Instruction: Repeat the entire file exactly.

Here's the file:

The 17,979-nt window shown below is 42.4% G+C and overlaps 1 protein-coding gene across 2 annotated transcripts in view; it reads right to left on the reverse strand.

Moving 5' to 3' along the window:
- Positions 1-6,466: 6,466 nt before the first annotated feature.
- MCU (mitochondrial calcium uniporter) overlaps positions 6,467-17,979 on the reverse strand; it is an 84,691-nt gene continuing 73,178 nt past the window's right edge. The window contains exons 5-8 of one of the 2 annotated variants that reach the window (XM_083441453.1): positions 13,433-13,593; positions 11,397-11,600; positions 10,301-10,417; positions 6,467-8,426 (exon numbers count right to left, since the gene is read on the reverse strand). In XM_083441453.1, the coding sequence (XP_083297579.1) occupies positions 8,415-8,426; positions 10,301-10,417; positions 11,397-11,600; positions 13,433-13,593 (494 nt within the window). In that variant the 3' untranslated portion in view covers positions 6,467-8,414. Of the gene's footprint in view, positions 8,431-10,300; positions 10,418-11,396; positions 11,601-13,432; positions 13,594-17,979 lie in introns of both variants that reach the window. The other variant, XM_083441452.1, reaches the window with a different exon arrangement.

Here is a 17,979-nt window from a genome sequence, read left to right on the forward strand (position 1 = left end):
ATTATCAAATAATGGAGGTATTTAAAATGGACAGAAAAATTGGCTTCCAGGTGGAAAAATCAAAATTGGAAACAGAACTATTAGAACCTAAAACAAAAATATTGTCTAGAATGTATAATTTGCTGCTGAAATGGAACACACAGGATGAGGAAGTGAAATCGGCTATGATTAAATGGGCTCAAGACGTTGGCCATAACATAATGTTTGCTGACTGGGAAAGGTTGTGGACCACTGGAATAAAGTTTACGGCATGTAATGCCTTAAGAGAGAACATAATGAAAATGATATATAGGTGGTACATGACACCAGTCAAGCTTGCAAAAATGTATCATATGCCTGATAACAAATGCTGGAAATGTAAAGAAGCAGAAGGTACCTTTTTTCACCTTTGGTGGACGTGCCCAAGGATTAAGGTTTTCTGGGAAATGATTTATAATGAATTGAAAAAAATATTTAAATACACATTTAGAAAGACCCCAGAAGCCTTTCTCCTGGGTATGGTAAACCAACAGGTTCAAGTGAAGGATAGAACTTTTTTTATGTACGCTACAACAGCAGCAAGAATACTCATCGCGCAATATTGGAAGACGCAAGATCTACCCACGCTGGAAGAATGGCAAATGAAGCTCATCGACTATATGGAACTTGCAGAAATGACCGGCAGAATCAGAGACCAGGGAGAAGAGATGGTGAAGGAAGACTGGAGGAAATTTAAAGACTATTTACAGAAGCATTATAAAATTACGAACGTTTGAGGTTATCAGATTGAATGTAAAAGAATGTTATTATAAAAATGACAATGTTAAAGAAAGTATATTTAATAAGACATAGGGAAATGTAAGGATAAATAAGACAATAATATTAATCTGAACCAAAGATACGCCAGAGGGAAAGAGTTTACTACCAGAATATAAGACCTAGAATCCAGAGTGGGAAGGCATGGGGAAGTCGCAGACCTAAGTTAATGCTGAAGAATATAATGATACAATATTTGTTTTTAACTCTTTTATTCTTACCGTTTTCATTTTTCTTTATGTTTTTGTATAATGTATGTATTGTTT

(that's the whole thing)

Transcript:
The 17,979-nt window shown below is 42.4% G+C and overlaps 1 protein-coding gene across 2 annotated transcripts in view; it reads right to left on the reverse strand.

Moving 5' to 3' along the window:
- Positions 1-6,466: 6,466 nt before the first annotated feature.
- MCU (mitochondrial calcium uniporter) overlaps positions 6,467-17,979 on the reverse strand; it is an 84,691-nt gene continuing 73,178 nt past the window's right edge. The window contains exons 5-8 of one of the 2 annotated variants that reach the window (XM_083441453.1): positions 13,433-13,593; positions 11,397-11,600; positions 10,301-10,417; positions 6,467-8,426 (exon numbers count right to left, since the gene is read on the reverse strand). In XM_083441453.1, the coding sequence (XP_083297579.1) occupies positions 8,415-8,426; positions 10,301-10,417; positions 11,397-11,600; positions 13,433-13,593 (494 nt within the window). In that variant the 3' untranslated portion in view covers positions 6,467-8,414. Of the gene's footprint in view, positions 8,431-10,300; positions 10,418-11,396; positions 11,601-13,432; positions 13,594-17,979 lie in introns of both variants that reach the window. The other variant, XM_083441452.1, reaches the window with a different exon arrangement.

Here is a 17,979-nt window from a genome sequence, read left to right on the forward strand (position 1 = left end):
ATTATCAAATAATGGAGGTATTTAAAATGGACAGAAAAATTGGCTTCCAGGTGGAAAAATCAAAATTGGAAACAGAACTATTAGAACCTAAAACAAAAATATTGTCTAGAATGTATAATTTGCTGCTGAAATGGAACACACAGGATGAGGAAGTGAAATCGGCTATGATTAAATGGGCTCAAGACGTTGGCCATAACATAATGTTTGCTGACTGGGAAAGGTTGTGGACCACTGGAATAAAGTTTACGGCATGTAATGCCTTAAGAGAGAACATAATGAAAATGATATATAGGTGGTACATGACACCAGTCAAGCTTGCAAAAATGTATCATATGCCTGATAACAAATGCTGGAAATGTAAAGAAGCAGAAGGTACCTTTTTTCACCTTTGGTGGACGTGCCCAAGGATTAAGGTTTTCTGGGAAATGATTTATAATGAATTGAAAAAAATATTTAAATACACATTTAGAAAGACCCCAGAAGCCTTTCTCCTGGGTATGGTAAACCAACAGGTTCAAGTGAAGGATAGAACTTTTTTTATGTACGCTACAACAGCAGCAAGAATACTCATCGCGCAATATTGGAAGACGCAAGATCTACCCACGCTGGAAGAATGGCAAATGAAGCTCATCGACTATATGGAACTTGCAGAAATGACCGGCAGAATCAGAGACCAGGGAGAAGAGATGGTGAAGGAAGACTGGAGGAAATTTAAAGACTATTTACAGAAGCATTATAAAATTACGAACGTTTGAGGTTATCAGATTGAATGTAAAAGAATGTTATTATAAAAATGACAATGTTAAAGAAAGTATATTTAATAAGACATAGGGAAATGTAAGGATAAATAAGACAATAATATTAATCTGAACCAAAGATACGCCAGAGGGAAAGAGTTTACTACCAGAATATAAGACCTAGAATCCAGAGTGGGAAGGCATGGGGAAGTCGCAGACCTAAGTTAATGCTGAAGAATATAATGATACAATATTTGTTTTTAACTCTTTTATTCTTACCGTTTTCATTTTTCTTTATGTTTTTGTATAATGTATGTATTGTTT